Setting a league record with 17 strikeouts in one contest, Satchel Paige completes a successful partial winter-league season for the Brujos de Guayama (the Guayama Witch Doctors).
Yankee Joe DiMaggio hits safely in 56 consecutive games.
Ted Williams finishes the season with a .406 batting average, the last time anyone has hit over .400 in a season.
Japanese pilots attack Pearl Harbor and draw the United States into World War II.
Martín Dihigo earns his fourth Cuban Winter League MVP award.
President Franklin Delano Roosevelt orders 110,000 Japanese Americans to be placed in internment camps.
Monte Irvin, who would integrate the New York Giants seven years later, leads the Mexican Leagues with a .397 batting average and 20 home runs during a partial season of play.
The East-West All Star Game draws a record crowd of 51,723. The West wins 2-1.
Three hundred and forty Major League players serve in the military, and the All-American Girls Professional Baseball League is formed in their absence.
The Allied troops invade Normandy.
The United States drops atomic bombs on Nagasaki and Hiroshima.
President Truman ends racial segregation in the armed forces.
At 42 years old, Satchel Paige makes his Major League debut with the Cleveland Indians.
Jackie Robinson wins the National League batting title (.342) and the Most Valuable Player.
Willard Brown, who would become first African-American to hit a home run in the American League, earns his second “Triple Crown” distinction (leader in batting average, home runs, and runs batted in) at the completion of the Puerto Rican winter league season.
Minnie Miñoso debuts with the Chicago White Sox.
The New York Giants’ Bobby Thomson hits the “Shot Heard ‘Round the World” to take the National League pennant from the Brooklyn Dodgers.
The New York Giants’ outfield of Monte Irvin, Willie Mays and Hank Thompson comprise Major League Baseball’s first All-Black outfield.
Hank Aaron, who would break Babe Ruth’s home-run record, joins the Negro Leagues’ Indianapolis Clowns.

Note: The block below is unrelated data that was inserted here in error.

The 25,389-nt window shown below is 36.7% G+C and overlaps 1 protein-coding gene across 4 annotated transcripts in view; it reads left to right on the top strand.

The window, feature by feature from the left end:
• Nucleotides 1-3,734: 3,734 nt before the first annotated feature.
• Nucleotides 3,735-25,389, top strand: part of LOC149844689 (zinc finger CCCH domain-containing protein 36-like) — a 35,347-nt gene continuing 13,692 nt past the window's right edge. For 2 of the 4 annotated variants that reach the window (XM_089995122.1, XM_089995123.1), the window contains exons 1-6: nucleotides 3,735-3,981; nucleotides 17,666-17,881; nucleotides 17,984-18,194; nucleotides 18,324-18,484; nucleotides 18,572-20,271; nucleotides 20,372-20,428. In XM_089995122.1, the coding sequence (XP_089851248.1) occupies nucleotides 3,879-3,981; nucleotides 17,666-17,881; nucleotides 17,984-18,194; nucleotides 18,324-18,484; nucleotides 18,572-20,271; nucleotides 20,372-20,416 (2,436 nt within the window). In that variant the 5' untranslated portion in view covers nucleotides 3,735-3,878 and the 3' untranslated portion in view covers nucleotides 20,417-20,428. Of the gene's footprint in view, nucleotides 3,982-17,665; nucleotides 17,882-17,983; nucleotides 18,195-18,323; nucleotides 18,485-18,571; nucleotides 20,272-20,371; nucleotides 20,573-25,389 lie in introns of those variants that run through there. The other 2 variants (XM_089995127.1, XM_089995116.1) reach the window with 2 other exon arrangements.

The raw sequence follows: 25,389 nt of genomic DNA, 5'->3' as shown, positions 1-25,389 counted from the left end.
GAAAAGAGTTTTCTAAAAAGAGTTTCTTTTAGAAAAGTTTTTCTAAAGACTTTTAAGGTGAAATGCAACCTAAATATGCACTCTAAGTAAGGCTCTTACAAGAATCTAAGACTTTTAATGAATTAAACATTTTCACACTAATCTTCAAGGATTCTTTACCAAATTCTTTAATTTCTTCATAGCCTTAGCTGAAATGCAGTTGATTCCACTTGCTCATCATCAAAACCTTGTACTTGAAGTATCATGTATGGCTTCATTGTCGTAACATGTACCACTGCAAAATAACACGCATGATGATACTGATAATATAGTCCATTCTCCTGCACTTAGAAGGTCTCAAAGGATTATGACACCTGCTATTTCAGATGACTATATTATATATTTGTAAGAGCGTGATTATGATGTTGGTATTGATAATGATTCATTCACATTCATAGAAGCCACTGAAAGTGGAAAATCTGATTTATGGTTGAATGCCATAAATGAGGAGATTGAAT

Thurgood Marshall wins Brown v. Topeka Board of Education, ending the reign of segregation, and officially ruling that “separate but equal” provides facilities that are “inherently unequal.”
Hank Aaron hits his first Major League home run with the Milwaukee Braves.
Willie Mays hits .345 and wins the National League batting championship as well as Most Valuable Player.
Rosa Parks refuses to give up her seat on a Montgomery bus. This sparks the Montgomery Bus Boycott the next year. Martin Luther King Jr. and 100 others are jailed for their participation in the boycott.
New York Yankees pitcher Don Larsen throws the only perfect game in World Series history against the Brooklyn Dodgers at Yankee Stadium on October 8.
Jackie Robinson retires from baseball.
The New York Giants and Brooklyn Dodgers move to California.
Hank Aaron wins the National League MVP award, batting .322, with a league-high 44 home runs and 132 RBI.
Future 11-time All-Star and World Series Champion Orlando Cepeda debuts for the San Francisco Giants.
Roy Campanella, Brooklyn Dodgers catcher and former Baltimore Elite Giant, is paralyzed in a car accident. He is honored in the Los Angeles Coliseum and his number is retired in front of 93,000 fans.
After five and half years of conflict, the 26th of July Movement, led by Fidel Castro, successfully overthrows the dictatorship of Fulgencio Batista, and begins efforts to establish a socialist state.
The East-West All-Star Game is played in Chicago for the last time.
Twelve years after Jackie Robinson breaks Major League Baseball’s self-imposed color barrier, Pumpsie Green integrates the Boston Red Sox, making it the last major-league team to have an African American player on the roster.
Martín Dihigo is named Minister of Sports in Cuba.
Nicknamed “Mr. Cub,” Ernie Banks wins his second National League “MVP” award, the seventh straight for former Negro Leaguers and the ninth since Jackie Robinson became the first Black player to win the honor in 1949.